Sampling and data analysis

26 plant species were sampled for the analysis of biomass estimation. Sampling was done during July, August, and September 2011-2013, about a month after the even scarce rainy season. Plants were collected from 240 randomly established plots (1 m2 each); out of which 144 were located in El Salado and 96 in La Soledad. The number of plant samples per species varied between 8 and 18 according to the availability in the field and covered a broad range of heights and diameters for each species.

Samples were extracted from wet soil (during the rainy season), either immediately after a rain or after manual watering the soil to allow root extraction as complete as possible. Roots were washed out with distilled water and plants measured for shoot height, mean crown diameter and root length. Roots were separated from the aerial part of the plant and both were dried at 70 °C with a Riossa HCF-102-D digital drying oven until dry weight remained constant. The stems and roots were measured with an Urrea graduated plastic measuring tape. These values were used to assess the relationship between shoot and root biomass (RSR) and to develop a non-destructive model to determine root biomass.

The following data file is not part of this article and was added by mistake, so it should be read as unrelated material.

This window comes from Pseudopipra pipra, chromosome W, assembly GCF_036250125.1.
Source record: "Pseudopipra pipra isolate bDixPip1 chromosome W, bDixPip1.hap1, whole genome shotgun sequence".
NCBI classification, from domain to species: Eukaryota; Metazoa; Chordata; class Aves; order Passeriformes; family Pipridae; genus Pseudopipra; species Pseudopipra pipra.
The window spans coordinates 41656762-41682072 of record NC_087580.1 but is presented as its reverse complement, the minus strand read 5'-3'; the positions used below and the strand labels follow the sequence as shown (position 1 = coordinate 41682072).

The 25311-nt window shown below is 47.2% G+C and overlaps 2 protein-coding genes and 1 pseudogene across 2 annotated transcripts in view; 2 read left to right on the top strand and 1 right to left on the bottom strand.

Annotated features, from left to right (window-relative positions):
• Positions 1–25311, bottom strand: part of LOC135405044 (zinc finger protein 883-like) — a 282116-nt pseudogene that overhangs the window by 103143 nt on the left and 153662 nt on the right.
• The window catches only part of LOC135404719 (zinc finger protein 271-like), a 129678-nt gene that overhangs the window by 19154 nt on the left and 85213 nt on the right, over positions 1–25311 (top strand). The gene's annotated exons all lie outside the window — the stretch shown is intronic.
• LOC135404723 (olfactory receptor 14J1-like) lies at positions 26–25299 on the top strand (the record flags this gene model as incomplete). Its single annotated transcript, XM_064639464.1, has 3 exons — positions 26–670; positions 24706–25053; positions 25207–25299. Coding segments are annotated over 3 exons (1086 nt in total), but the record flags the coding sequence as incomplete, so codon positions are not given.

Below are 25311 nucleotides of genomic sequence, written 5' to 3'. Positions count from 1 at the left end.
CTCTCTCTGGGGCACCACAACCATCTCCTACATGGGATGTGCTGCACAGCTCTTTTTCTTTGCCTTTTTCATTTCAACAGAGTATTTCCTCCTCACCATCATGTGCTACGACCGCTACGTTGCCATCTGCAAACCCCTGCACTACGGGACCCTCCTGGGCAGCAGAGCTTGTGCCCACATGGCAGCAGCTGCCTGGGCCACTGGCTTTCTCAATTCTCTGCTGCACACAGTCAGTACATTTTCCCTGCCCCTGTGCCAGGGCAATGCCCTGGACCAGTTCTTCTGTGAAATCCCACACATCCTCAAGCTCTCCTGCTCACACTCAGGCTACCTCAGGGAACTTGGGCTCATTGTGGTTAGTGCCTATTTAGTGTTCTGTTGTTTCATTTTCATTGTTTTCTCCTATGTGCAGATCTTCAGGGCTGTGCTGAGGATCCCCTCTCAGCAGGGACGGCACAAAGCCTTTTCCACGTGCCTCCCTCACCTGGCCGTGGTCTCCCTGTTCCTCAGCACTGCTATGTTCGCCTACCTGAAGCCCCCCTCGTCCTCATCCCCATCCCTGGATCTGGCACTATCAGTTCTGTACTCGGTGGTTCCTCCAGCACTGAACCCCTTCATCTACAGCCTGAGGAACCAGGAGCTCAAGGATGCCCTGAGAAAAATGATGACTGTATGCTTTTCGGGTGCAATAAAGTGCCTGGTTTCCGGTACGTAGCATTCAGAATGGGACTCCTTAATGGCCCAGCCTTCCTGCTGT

Data complied with statistical assumptions (multivariate normality, no multicollinearity, no auto-correlation and homoscedasticity). Then, linear, exponential and logarithmic regression models were performed for each species (Table 1) and individual plant traits such as plant height (H), mean crown diameter (D) or a combination of them (H*HD, H+HD and H,D) were used as independent variables that best estimate root biomass, which was the dependent variable. Linear regression analysis was carried out by the least-square method while the exponential model was performed using the Marquardt (non-linear minimum square) procedure (Marquardt, 1963). Analyses were performed by using SPSS and PROC NLIN SAS/STAT (SAS Institute, 2004).